If the appraiser uncovers property defects, then the property must be repaired as a condition of the reverse mortgage. Once the repairs are completed, the appraiser is paid for a second visit to make sure the repairs have been completed. Re-inspection fees will range from $75-$125. The cost of the repairs may be financed in the loan and generally can be completed after the reverse mortgage is in place. Some programs do require repairs to be completed prior to closing.
State Specific Fees/Other Closing Costs
Other closing costs will vary from state to state but those costs that are commonly charged to a reverse mortgage borrower include:
- Credit Report fee, which is generally $12 per borrower. Credit score is not considered in a reverse mortgage but the report is used to verify any federal tax liens or other judgments.
- Flood certification fee, which usually costs less than $20, determines whether the property is located on a federally designated flood plain.
- Escrow, Settlement or Closing fee. This fee generally includes a title search and various other required closing services. These costs will vary by state and can range from $250-$550.
- Recording fee is a charge to record the mortgage lien with the Registry of Deeds or County Recorder's Office. The recording cost will vary by state and can range from $100-$350.
- Title insurance is insurance that protects the lender (lender's policy) or the buyer (owner's policy) against any loss arising from disputes over ownership of a property. The cost for title insurance varies by size of the loan, though in general, the larger the loan amount, the higher the cost.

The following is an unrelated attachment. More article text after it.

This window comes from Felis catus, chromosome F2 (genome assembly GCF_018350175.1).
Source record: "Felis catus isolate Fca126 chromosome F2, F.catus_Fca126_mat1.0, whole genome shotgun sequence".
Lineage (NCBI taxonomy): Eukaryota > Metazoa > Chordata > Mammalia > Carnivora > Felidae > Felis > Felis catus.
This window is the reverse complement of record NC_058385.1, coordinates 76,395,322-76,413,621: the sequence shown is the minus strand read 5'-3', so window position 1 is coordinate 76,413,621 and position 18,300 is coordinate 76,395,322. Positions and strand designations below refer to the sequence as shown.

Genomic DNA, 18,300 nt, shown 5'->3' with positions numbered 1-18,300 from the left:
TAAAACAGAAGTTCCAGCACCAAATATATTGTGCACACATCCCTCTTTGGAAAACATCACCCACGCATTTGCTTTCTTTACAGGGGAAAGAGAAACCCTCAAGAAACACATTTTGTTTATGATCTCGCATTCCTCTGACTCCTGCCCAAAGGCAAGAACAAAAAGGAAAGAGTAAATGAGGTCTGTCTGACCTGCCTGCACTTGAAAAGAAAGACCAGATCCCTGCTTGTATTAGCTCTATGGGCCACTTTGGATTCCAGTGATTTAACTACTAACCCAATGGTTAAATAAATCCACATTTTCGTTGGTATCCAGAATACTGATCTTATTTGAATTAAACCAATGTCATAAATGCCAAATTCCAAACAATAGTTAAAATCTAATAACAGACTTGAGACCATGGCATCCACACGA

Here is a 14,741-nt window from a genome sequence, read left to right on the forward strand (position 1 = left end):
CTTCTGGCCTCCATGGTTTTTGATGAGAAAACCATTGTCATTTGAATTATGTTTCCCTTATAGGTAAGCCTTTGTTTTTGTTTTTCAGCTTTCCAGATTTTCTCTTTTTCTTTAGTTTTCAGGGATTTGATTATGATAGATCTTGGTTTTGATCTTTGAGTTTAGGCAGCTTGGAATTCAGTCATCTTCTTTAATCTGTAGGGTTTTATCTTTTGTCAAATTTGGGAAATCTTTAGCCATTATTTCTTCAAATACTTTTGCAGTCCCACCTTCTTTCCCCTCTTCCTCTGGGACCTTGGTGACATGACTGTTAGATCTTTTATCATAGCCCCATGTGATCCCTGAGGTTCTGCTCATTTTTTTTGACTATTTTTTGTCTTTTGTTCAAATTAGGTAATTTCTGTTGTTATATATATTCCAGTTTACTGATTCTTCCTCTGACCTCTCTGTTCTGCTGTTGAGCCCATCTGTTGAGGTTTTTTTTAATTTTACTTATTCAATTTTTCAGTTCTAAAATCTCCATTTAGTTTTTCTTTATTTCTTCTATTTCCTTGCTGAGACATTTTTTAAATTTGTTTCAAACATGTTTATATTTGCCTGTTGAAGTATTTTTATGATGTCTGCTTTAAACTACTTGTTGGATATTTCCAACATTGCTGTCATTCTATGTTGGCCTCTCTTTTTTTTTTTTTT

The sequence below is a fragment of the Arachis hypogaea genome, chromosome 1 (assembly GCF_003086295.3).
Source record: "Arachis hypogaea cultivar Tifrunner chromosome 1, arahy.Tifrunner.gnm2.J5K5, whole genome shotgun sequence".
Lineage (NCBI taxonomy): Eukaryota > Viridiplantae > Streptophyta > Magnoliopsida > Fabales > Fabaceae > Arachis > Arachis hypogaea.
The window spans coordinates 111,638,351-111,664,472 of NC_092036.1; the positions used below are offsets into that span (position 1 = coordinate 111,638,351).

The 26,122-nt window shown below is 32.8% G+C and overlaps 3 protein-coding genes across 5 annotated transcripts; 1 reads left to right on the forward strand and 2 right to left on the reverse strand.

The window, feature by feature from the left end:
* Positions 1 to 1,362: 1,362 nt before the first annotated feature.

- Document Preparation fee is a fee charged to prepare the final closing documents, including the mortgage note and other recordable items. The cost will range from $60-$125.
- Courier fee covers the cost of any overnight mailing of documents between the lender and the title company or loan investor. The cost is generally under $50.
Service Fee Set-Aside
The service fee set-aside is an amount of money deducted from the available loan proceeds at closing to cover the projected administrative costs of the loan. Although the set –aside is deducted, it must be made clear that the set-aside does not become part of the loan balance and does not accrue interest charges. It must also be noted that all loans have a service cost but not all loans are required to disclose the cost to the consumer. Again, this is the difference between full disclosure, which is mandated by HUD with reverse mortgages (HECMs), and traditional mortgages, which have adopted the practice of rolling the costs into the interest rate.
Federal regulations allow the loan servicer to charge a monthly fee that ranges from $25-$35. The amount of money set-aside is largely determined by the borrower's age but will also be impacted by interest rates. Generally, the set-aside can range from a couple thousand dollars up to several thousand dollars. Please note that the service fee set-aside not used reverts back into the equity of the home. The borrower(s) are only charged for the actual number of months that the reverse mortgage is outstanding.